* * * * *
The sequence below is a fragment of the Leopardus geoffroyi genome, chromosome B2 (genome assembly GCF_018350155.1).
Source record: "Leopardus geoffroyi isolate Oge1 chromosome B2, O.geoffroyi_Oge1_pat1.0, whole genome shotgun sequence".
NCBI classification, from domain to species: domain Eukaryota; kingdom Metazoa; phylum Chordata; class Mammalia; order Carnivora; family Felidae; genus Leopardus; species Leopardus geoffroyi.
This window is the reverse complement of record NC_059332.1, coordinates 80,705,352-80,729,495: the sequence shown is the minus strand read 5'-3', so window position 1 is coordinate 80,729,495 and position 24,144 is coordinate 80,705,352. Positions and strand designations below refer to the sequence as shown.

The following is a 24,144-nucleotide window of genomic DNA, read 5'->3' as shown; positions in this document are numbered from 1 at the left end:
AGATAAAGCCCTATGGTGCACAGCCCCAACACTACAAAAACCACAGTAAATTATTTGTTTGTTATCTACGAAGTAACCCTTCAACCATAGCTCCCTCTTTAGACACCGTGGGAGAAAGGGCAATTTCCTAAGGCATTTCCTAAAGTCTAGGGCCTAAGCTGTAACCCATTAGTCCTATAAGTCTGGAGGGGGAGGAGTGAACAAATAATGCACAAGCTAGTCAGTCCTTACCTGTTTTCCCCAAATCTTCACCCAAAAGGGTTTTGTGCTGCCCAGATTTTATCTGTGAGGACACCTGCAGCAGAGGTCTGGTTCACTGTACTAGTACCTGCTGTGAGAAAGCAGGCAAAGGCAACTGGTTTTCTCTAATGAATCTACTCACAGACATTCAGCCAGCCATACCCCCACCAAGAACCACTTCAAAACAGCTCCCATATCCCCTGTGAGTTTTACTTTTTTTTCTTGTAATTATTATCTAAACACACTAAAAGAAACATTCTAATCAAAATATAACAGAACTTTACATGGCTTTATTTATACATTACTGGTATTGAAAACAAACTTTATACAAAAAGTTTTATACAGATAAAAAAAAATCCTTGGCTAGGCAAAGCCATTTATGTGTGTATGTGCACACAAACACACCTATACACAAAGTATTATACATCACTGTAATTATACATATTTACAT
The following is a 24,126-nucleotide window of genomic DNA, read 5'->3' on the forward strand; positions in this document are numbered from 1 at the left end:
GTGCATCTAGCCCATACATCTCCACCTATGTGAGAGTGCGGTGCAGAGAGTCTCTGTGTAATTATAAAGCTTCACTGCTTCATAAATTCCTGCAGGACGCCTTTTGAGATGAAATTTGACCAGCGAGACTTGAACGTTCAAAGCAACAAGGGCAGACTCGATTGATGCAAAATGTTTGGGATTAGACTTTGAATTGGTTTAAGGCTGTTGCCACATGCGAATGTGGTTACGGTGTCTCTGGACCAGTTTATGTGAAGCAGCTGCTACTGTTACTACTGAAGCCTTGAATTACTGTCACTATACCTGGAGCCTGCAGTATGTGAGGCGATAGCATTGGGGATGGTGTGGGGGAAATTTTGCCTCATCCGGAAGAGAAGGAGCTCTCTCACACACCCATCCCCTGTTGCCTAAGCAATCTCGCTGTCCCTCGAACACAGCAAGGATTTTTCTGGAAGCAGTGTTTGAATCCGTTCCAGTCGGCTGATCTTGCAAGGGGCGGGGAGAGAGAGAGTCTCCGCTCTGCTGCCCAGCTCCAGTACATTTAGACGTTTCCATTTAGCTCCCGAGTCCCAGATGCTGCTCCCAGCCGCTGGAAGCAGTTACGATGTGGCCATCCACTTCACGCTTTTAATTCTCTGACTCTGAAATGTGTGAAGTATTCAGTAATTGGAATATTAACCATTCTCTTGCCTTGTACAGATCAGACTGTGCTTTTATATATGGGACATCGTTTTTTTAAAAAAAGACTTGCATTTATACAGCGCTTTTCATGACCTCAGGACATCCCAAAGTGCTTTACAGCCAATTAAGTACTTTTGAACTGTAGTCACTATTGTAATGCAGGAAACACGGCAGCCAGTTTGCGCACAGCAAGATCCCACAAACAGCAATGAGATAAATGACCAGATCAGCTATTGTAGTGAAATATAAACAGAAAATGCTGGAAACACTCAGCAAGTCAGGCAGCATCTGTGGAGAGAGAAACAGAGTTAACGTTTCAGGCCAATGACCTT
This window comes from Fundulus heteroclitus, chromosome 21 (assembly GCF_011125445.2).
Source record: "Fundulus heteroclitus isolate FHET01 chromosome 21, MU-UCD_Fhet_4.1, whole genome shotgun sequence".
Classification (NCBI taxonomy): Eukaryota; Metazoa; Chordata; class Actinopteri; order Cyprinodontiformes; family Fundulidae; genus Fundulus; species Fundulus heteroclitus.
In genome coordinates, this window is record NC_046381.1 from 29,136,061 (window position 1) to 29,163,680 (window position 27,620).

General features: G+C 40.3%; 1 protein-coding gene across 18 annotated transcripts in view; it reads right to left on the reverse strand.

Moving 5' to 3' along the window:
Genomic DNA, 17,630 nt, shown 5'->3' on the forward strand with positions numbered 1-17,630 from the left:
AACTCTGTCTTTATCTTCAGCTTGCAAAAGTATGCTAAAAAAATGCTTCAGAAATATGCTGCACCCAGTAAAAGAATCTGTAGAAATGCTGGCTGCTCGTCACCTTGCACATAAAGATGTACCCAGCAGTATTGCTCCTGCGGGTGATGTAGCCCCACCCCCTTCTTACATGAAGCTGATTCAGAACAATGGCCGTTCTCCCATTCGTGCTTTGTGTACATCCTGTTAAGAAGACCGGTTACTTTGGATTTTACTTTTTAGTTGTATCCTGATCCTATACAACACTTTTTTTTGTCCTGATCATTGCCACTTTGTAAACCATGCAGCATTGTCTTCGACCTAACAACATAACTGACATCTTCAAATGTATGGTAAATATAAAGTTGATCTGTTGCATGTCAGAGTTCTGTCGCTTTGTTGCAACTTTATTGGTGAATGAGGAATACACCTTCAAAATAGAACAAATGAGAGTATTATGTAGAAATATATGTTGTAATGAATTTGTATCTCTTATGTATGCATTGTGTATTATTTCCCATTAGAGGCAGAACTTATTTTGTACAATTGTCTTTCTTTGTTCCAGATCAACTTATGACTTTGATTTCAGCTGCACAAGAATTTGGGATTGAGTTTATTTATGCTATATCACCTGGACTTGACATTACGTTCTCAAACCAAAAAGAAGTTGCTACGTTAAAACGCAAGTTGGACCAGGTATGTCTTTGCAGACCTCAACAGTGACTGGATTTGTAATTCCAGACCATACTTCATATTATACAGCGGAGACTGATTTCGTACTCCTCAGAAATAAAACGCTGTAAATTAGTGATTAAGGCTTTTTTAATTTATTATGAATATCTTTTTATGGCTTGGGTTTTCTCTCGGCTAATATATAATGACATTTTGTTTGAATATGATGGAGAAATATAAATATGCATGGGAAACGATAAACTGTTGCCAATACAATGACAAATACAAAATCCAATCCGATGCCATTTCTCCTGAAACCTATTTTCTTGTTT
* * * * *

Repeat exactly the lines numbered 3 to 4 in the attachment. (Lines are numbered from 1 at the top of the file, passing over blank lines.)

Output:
NCBI classification, from domain to species: domain Eukaryota; kingdom Metazoa; phylum Chordata; class Mammalia; order Carnivora; family Felidae; genus Leopardus; species Leopardus geoffroyi.
This window is the reverse complement of record NC_059332.1, coordinates 80,705,352-80,729,495: the sequence shown is the minus strand read 5'-3', so window position 1 is coordinate 80,729,495 and position 24,144 is coordinate 80,705,352. Positions and strand designations below refer to the sequence as shown.